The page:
Financial restraints hinder nurses’ chances
I read with interest Cynthia Attwell’s comments (Letters, August OH) regarding OH nurse education and am relieved that she voiced such thoughts.
I am a specialist practitioner and am concerned about the limited access practitioners have in gaining occupational health qualifications. I was fortunate that I was funded to gain this qualification but many companies are unable to finance degree programmes.
I work for a national occupational health provider and, along with my regional manager, we are facing a similar problem with some specialist practitioners who do not wish to undertake basic health surveillance work.
We have a mixed team of practitioners and many experienced practitioners are hampered from career moves because of the lack of qualifications. We need to find a middle ground where individuals who wish to enter occupational health can do so and also receive a qualification.
We should be looking at some core competency skills that individuals can work towards that are similar to NVQs.
Many of our customers want a dual approach to occupational health, they want a practitioner who can challenge the sicknote culture and who will assist in managing attendance and carry out the health surveillance.
Financial restraints at small-medium sized business mean they cannot afford to access two practitioners, they want and need somebody to make a decision.
Sarah Davison, company health manager,
Ed comments: We’ve had a number of letters regarding our coverage of training and career development over the past few issues and will publish a selection next month. We will be producing a special issue on professional development at the end of this month.
Six-point strategy to beating absenteeism
Fit for Work: the complete guide to managing sickness absence and rehabilitation
Authors: Judith Hogwarth BA, MA. Dr Sayeed Khan MB BS, BMedSci. MRCGP, FFOM, MIOSH, DM
Published: April 2004 by EEF Cost 90 for non members and 60 for EEF members
ISBN: 1 903461 375
The Engineering Employment Federation’s (EEF) recent publication Fit for Work is a well-structured, essential guide for those involved in managing sickness absence and rehabilitation in the workplace. All management aspects of sickness are covered, particularly long- and short-term absences.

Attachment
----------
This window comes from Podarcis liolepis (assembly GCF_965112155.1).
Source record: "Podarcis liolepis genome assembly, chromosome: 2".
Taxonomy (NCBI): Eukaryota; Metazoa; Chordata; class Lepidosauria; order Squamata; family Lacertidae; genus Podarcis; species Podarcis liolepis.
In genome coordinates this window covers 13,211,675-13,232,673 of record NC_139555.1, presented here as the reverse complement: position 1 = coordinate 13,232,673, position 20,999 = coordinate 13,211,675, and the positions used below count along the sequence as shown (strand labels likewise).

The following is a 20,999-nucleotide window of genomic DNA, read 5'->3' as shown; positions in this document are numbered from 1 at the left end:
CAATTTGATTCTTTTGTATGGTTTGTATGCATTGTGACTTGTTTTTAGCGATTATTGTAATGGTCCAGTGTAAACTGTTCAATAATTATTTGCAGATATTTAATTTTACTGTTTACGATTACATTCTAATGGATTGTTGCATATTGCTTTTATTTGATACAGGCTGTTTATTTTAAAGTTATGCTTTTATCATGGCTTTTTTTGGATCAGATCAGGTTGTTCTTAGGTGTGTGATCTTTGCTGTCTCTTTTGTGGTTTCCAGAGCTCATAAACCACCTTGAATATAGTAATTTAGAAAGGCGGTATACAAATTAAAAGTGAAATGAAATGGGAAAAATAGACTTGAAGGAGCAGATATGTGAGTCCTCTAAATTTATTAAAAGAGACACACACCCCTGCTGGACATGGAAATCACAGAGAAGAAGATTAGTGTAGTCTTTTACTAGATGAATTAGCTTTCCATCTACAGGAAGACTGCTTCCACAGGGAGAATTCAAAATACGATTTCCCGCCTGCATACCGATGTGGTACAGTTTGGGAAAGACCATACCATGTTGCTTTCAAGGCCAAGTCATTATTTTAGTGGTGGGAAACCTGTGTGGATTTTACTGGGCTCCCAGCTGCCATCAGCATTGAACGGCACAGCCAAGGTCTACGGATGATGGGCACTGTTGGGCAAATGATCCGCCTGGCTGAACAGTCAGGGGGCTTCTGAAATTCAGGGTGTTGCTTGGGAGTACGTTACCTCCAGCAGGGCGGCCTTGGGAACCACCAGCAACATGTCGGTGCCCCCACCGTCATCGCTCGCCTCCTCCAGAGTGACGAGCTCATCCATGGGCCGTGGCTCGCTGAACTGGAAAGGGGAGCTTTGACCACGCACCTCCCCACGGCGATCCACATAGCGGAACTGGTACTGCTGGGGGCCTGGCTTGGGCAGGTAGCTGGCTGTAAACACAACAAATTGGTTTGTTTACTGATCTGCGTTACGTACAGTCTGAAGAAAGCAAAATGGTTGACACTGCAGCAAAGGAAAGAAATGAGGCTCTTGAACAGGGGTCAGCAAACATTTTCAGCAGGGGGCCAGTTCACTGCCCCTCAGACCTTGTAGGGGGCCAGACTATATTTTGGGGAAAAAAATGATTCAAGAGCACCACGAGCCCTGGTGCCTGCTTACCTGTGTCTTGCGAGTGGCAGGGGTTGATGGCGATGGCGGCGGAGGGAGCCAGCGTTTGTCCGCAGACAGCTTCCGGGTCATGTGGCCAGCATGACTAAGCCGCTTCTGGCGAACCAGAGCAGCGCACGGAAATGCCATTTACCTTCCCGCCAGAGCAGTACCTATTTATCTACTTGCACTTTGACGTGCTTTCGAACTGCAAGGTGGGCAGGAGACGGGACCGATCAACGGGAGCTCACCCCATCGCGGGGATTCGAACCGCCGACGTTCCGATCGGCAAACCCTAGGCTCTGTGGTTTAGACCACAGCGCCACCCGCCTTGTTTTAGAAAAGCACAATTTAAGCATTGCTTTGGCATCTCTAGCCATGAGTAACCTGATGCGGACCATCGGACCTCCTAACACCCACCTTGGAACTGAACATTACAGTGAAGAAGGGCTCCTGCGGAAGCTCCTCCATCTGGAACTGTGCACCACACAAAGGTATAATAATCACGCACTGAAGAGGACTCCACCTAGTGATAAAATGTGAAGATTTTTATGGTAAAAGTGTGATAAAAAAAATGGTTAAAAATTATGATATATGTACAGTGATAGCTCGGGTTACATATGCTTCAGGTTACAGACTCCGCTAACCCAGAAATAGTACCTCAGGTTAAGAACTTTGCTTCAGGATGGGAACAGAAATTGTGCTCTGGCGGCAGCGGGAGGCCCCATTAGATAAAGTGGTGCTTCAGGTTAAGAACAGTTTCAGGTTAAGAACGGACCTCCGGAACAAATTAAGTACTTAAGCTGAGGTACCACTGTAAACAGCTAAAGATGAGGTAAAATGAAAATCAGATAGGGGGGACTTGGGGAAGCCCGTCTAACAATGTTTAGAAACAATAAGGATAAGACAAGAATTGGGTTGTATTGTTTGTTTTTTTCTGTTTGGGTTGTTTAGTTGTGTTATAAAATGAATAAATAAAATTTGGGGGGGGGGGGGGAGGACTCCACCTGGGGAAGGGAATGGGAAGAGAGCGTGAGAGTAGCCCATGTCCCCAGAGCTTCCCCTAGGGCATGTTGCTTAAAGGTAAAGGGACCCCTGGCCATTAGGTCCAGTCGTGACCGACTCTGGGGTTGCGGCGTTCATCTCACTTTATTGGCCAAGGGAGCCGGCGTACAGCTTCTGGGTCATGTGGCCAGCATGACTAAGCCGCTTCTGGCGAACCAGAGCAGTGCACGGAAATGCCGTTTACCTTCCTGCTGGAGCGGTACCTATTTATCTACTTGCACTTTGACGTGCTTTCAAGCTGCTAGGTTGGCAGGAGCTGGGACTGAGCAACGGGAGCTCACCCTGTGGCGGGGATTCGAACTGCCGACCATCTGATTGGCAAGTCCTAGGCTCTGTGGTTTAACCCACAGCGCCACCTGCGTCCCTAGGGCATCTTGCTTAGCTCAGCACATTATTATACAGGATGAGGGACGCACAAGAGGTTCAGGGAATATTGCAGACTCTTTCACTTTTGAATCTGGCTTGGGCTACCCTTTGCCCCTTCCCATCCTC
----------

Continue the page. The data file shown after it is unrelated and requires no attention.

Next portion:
The authors, Judith Hogwarth, a solicitor in the EEF legal section and Dr Sayeed Khan, accredited occupational health physician and EEF chief medical advisor, have addressed an area that is often considered complex and difficult to manage. It is well written and to the point.
The summary of contents defines the areas that need to be considered by managers, in an easy-to-follow, step-by-step approach. The Fit for Work strategy consists of six steps and a legal overview. The guide takes into consideration the changes to the Disability Discrimination Act due in October 2004.
Step 1: clearly define roles in the company
Step 2: identify priorities for action
Step 3: involve and inform the workforce
Step 4: establish ready access to occupational health support
Step 5: focus on rehabilitation
Step 6: tackle frequent short-term absence
It includes training requirements and what assistance the EEF can give members. There is a case study that demonstrates managing absence in a structured way, which shows an EEF member company reducing its absence level by 9 per cent to less than 2 per cent in less than a year.
The guide defines the roles of occupational health support and the importance on rehabilitation. What I like about this publication is that it defines the perimeter of occupational health support so that managers can have an understanding of a role that is sometimes misunderstood.
The book is expensive but I would recommend it for those assisting in producing attendance management policies and procedures as much of the ground work has been done for you. Even for those who have written such policies and procedures it is a useful tool to read before updating your existing ones.
Review by Claire Hadlow